Key Architectural Features
The Malta at War Museum is situated at the Couvre Porte Gate in Birgu that served as a countergard and fortification system within the Grand Harbour in Malta. In the case of the Couvre Porte countergard, this was built as a defensive feature, added on to protect Vittoriosa’s main gateway, the Porta Superiore which was built during the reign of the Grandmaster Antoine de Paule (1723-1736). The Couvre Porte, was the second gate to be built under the direction of the military engineers C.F. de Mondion and L.F. de Tigne’, between 1716 and 1730.
Primary Aims & Objectives
In order to respond to the brief present by FWA, a museum concept was required, presenting visitors with a continuous walk-through gallery via one space consisting of 9 interconnected rooms. This allowed for the continuity and easily controlled movement of visitors achieved through the excavation of a new tunnel considered to be the major intervention in this restoration project.
The brief also required toilet facilities for visitors which were proposed and incorporated within an existing barrel-vaulted room that separated the main access to the museum from the external open space piazza. Furthermore requirements such as access for all as well as additional network hubs and services needed to be taken into account when re-planning interior spaces.
The Proposed Intervention
- General restoration works took place on the existing structure including: Cleaning and re-pointing of internal walls, exposure of old light fittings, restoration of existing timber apertures and steel beams.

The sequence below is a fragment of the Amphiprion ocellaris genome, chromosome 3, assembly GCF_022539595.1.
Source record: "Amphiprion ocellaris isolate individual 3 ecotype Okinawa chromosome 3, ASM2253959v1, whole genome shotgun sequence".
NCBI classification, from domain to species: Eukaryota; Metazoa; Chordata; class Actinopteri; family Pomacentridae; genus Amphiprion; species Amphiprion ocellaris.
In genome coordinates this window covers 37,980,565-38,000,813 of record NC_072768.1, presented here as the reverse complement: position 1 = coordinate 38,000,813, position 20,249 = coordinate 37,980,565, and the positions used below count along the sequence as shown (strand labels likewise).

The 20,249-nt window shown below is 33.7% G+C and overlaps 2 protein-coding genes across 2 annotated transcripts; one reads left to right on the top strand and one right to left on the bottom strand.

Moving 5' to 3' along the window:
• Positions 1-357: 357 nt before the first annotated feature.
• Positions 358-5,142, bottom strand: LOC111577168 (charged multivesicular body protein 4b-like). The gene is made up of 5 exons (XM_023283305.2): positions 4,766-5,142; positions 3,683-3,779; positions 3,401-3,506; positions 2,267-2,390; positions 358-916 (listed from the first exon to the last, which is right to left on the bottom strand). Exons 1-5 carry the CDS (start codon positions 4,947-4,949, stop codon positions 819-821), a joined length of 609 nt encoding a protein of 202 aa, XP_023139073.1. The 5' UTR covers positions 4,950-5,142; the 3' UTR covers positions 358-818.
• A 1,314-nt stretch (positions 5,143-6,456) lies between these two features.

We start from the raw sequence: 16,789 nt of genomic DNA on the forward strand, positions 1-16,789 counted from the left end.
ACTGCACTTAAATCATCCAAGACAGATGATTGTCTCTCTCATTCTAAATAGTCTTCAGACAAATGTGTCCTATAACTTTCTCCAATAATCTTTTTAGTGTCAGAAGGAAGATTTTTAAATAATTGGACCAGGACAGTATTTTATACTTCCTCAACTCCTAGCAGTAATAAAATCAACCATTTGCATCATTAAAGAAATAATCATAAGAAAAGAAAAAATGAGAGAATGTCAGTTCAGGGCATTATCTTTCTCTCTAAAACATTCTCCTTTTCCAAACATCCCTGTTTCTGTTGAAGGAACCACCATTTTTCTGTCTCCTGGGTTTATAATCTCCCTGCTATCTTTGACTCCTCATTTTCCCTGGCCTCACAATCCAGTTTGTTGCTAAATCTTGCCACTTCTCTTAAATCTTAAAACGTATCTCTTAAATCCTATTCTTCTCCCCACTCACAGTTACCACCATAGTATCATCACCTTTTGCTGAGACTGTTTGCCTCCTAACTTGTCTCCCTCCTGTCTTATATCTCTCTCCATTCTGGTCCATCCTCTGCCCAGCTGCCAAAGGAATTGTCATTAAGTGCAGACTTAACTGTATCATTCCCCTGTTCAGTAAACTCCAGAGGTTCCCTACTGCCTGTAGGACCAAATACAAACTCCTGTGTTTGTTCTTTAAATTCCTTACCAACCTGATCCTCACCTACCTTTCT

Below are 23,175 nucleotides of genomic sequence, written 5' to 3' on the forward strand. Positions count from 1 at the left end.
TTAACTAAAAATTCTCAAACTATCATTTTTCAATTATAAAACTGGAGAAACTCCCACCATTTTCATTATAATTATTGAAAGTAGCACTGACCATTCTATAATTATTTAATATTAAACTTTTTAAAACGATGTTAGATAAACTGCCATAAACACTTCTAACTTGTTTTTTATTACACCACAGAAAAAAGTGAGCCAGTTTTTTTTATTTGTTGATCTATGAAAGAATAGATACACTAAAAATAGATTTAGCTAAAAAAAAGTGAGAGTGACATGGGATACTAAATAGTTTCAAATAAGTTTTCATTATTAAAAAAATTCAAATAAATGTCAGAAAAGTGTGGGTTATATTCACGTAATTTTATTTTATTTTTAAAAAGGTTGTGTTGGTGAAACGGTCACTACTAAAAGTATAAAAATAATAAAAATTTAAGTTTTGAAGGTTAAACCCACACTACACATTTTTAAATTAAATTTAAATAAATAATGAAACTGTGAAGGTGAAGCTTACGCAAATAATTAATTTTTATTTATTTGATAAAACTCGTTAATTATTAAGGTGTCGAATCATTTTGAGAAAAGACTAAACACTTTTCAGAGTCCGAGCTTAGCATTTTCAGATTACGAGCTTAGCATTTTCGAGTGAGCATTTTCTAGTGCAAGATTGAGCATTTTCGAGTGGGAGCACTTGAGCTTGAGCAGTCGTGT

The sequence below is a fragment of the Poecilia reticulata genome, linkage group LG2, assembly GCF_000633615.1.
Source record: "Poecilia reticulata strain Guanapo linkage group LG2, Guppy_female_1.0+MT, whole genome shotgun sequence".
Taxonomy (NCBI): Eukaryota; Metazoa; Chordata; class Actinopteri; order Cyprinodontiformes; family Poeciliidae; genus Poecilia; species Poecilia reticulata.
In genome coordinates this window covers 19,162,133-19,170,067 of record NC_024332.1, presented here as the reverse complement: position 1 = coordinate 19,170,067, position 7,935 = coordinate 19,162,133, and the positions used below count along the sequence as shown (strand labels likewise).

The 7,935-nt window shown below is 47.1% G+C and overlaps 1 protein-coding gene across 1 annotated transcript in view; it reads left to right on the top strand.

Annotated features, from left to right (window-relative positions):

- The original flagstone flooring was preserved and allowed for smooth floor finish for visitor’s circulation, especially for access for all requirements to be enforced. Here the redistribution of mechanical and electrical services was necessary and these were placed beneath a raised flooring system that was to serve as the finished floor level in all the areas of the Museum.
- The new raised flooring was to consist of stainless steel panels, serving as support for calcium sulphate base tiles with a non-slip ceramic tile finish. In addition, the leveling of pedestals was done by mechanical means; by inserting pieces of timber underneath in order to protect the flagstone substrate.
- Stone walls were clad with gypsum boards, detached from the walls, forming a cavity that allowed for ventilation and adequate air flow through the stone’s pores and the simultaneous concealment of mechanical and electrical services. Light fittings were also concealed within this cavity in order to protect the exhibits and museum environment from high UV impact.
Intervention in underground shelters was limited to repair/replacement of surface mounted cables and conduits and introduction of emergency lights, keeping place in original state as much as possible.